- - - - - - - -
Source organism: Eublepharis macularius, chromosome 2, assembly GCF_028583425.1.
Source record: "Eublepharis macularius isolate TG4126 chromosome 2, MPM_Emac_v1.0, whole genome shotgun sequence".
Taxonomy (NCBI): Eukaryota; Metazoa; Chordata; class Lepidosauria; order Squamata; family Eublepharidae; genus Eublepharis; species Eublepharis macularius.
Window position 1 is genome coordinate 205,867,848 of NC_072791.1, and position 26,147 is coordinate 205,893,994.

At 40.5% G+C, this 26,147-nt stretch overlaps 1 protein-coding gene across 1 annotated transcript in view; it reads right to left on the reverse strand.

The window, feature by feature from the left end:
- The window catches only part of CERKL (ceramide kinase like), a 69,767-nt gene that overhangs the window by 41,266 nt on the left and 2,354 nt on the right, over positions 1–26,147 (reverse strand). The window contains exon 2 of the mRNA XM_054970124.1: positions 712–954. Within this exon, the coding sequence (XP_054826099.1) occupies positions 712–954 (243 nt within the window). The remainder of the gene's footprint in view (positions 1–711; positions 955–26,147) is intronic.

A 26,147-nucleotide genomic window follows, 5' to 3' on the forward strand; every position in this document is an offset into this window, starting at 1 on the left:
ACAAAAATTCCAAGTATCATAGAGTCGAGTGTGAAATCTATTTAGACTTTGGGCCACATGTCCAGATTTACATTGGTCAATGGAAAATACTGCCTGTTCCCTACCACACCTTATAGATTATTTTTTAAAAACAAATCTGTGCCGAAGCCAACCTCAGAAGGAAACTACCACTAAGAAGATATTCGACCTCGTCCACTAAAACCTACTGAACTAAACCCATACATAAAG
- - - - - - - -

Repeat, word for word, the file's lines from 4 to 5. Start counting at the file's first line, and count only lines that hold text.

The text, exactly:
Window position 1 is genome coordinate 205,867,848 of NC_072791.1, and position 26,147 is coordinate 205,893,994.

At 40.5% G+C, this 26,147-nt stretch overlaps 1 protein-coding gene across 1 annotated transcript in view; it reads right to left on the reverse strand.